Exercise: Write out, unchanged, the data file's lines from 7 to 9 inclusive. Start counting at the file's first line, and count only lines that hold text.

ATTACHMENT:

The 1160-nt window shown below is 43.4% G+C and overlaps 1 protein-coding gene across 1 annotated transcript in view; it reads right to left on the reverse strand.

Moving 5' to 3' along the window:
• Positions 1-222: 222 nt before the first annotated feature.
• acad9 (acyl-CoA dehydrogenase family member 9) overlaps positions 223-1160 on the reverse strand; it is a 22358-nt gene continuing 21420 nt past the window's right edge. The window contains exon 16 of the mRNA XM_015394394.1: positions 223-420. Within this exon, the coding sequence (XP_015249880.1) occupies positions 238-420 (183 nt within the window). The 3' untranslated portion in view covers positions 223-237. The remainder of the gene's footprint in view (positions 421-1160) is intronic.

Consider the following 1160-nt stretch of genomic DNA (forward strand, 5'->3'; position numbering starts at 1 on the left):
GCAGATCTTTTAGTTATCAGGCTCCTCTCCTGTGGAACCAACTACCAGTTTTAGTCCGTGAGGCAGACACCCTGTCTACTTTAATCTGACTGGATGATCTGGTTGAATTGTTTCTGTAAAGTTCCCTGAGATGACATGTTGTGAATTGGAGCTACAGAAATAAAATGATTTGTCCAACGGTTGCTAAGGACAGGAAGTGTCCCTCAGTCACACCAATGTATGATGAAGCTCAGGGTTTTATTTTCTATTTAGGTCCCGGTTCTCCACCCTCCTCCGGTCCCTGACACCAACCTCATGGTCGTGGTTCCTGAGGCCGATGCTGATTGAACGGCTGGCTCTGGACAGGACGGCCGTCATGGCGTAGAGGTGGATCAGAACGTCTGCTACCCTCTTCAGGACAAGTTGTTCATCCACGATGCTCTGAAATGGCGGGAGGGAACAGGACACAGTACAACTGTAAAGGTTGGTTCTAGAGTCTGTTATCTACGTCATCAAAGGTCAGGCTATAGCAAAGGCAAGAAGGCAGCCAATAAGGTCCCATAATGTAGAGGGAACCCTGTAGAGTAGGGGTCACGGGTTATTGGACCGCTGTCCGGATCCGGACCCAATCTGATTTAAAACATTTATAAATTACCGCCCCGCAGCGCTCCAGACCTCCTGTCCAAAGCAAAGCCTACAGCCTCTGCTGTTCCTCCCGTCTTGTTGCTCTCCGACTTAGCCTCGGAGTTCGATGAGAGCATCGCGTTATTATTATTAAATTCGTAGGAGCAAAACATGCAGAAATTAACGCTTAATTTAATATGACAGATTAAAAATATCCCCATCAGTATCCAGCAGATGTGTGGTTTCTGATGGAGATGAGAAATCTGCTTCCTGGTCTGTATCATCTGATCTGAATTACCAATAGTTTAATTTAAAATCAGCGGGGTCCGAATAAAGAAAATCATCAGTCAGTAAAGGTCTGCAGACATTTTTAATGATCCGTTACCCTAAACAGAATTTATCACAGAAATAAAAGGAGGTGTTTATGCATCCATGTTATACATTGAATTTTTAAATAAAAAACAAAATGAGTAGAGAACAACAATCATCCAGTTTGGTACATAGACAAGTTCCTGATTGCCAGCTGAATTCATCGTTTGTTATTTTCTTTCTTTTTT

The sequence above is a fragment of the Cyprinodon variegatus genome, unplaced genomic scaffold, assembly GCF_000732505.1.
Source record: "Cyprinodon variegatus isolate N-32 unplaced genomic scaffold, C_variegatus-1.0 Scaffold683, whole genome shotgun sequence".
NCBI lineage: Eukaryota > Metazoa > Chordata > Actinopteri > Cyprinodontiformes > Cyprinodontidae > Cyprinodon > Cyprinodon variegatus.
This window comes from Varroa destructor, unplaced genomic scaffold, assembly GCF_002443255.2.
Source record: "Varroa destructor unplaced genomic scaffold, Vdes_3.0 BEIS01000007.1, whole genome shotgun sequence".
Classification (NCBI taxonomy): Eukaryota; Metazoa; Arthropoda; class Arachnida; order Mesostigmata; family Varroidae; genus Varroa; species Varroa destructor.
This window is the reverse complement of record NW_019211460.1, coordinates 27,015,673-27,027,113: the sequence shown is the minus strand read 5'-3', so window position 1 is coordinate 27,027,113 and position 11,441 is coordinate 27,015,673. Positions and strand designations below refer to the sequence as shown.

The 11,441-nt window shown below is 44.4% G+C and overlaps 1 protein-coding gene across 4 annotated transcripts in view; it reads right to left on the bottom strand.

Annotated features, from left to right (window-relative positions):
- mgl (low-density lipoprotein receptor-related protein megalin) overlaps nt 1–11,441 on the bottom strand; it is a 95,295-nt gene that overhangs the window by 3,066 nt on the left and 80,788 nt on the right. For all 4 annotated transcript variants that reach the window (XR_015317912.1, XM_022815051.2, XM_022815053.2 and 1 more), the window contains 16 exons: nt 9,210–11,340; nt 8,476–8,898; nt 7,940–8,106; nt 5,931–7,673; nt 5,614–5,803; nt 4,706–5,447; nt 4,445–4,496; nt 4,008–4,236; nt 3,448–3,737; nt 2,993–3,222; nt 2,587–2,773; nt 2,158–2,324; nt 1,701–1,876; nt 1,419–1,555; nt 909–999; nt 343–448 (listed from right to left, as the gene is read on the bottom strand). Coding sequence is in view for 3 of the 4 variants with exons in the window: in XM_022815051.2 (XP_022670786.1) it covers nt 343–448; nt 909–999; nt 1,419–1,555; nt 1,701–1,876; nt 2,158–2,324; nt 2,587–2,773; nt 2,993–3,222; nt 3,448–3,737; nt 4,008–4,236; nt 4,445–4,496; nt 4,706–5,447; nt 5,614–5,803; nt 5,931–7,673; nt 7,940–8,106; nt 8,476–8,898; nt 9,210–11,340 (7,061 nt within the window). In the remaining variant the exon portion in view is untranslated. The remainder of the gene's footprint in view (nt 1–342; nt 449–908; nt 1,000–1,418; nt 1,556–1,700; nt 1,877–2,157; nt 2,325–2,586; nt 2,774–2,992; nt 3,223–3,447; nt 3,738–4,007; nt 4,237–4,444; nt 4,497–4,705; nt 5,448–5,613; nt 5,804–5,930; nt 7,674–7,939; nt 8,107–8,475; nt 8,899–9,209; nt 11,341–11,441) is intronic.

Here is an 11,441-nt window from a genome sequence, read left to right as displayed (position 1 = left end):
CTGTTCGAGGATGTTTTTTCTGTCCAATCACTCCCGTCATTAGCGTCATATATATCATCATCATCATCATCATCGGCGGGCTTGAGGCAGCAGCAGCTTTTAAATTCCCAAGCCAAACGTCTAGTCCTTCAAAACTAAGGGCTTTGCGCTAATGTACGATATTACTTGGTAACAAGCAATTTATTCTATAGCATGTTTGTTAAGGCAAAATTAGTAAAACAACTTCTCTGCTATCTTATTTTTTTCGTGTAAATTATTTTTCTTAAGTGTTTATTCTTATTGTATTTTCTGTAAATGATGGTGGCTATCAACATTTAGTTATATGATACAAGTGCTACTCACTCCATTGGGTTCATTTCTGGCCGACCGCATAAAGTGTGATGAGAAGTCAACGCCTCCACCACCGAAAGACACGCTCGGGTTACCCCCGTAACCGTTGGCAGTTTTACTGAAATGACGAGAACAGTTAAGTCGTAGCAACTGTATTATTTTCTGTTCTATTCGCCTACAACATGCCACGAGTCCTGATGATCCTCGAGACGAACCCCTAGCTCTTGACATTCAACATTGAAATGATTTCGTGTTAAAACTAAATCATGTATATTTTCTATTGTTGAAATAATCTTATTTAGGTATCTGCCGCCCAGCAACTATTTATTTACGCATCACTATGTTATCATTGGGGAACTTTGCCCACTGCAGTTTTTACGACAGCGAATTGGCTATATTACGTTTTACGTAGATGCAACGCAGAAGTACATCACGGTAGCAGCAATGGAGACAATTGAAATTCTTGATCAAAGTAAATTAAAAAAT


The sequence above is a fragment of the Cyprinodon variegatus genome, unplaced genomic scaffold, assembly GCF_000732505.1.
Source record: "Cyprinodon variegatus isolate N-32 unplaced genomic scaffold, C_variegatus-1.0 Scaffold683, whole genome shotgun sequence".
NCBI lineage: Eukaryota > Metazoa > Chordata > Actinopteri > Cyprinodontiformes > Cyprinodontidae > Cyprinodon > Cyprinodon variegatus.